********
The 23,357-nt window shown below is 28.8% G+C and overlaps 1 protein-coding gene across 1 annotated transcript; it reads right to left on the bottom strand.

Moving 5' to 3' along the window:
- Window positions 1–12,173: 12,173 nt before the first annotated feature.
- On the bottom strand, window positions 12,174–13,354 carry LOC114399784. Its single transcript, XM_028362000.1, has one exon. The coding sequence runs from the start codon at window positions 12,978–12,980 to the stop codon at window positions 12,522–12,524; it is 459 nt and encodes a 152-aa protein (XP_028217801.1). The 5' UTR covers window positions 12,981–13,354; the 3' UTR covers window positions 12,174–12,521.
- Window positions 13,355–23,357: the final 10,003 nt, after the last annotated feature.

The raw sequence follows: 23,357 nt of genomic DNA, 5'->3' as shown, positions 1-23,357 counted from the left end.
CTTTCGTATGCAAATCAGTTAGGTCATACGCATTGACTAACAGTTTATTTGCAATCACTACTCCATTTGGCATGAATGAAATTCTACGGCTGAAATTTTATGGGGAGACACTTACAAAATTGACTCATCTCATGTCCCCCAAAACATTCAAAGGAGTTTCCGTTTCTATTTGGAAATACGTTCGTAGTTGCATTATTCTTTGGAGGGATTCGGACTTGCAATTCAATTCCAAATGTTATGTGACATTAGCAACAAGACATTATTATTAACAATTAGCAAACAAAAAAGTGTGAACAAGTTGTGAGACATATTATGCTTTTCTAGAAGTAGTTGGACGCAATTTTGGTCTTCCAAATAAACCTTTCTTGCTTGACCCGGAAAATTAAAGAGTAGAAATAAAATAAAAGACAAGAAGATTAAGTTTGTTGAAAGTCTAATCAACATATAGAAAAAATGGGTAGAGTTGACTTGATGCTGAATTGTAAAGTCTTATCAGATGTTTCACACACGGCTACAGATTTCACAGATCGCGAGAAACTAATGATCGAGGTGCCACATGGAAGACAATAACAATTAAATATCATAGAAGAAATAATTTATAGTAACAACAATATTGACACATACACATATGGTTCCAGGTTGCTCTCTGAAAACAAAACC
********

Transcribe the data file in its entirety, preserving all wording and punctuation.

The 23,357-nt window shown below is 28.8% G+C and overlaps 1 protein-coding gene across 1 annotated transcript; it reads right to left on the bottom strand.

Moving 5' to 3' along the window:
- Window positions 1–12,173: 12,173 nt before the first annotated feature.
- On the bottom strand, window positions 12,174–13,354 carry LOC114399784. Its single transcript, XM_028362000.1, has one exon. The coding sequence runs from the start codon at window positions 12,978–12,980 to the stop codon at window positions 12,522–12,524; it is 459 nt and encodes a 152-aa protein (XP_028217801.1). The 5' UTR covers window positions 12,981–13,354; the 3' UTR covers window positions 12,174–12,521.
- Window positions 13,355–23,357: the final 10,003 nt, after the last annotated feature.

The raw sequence follows: 23,357 nt of genomic DNA, 5'->3' as shown, positions 1-23,357 counted from the left end.
CTTTCGTATGCAAATCAGTTAGGTCATACGCATTGACTAACAGTTTATTTGCAATCACTACTCCATTTGGCATGAATGAAATTCTACGGCTGAAATTTTATGGGGAGACACTTACAAAATTGACTCATCTCATGTCCCCCAAAACATTCAAAGGAGTTTCCGTTTCTATTTGGAAATACGTTCGTAGTTGCATTATTCTTTGGAGGGATTCGGACTTGCAATTCAATTCCAAATGTTATGTGACATTAGCAACAAGACATTATTATTAACAATTAGCAAACAAAAAAGTGTGAACAAGTTGTGAGACATATTATGCTTTTCTAGAAGTAGTTGGACGCAATTTTGGTCTTCCAAATAAACCTTTCTTGCTTGACCCGGAAAATTAAAGAGTAGAAATAAAATAAAAGACAAGAAGATTAAGTTTGTTGAAAGTCTAATCAACATATAGAAAAAATGGGTAGAGTTGACTTGATGCTGAATTGTAAAGTCTTATCAGATGTTTCACACACGGCTACAGATTTCACAGATCGCGAGAAACTAATGATCGAGGTGCCACATGGAAGACAATAACAATTAAATATCATAGAAGAAATAATTTATAGTAACAACAATATTGACACATACACATATGGTTCCAGGTTGCTCTCTGAAAACAAAACC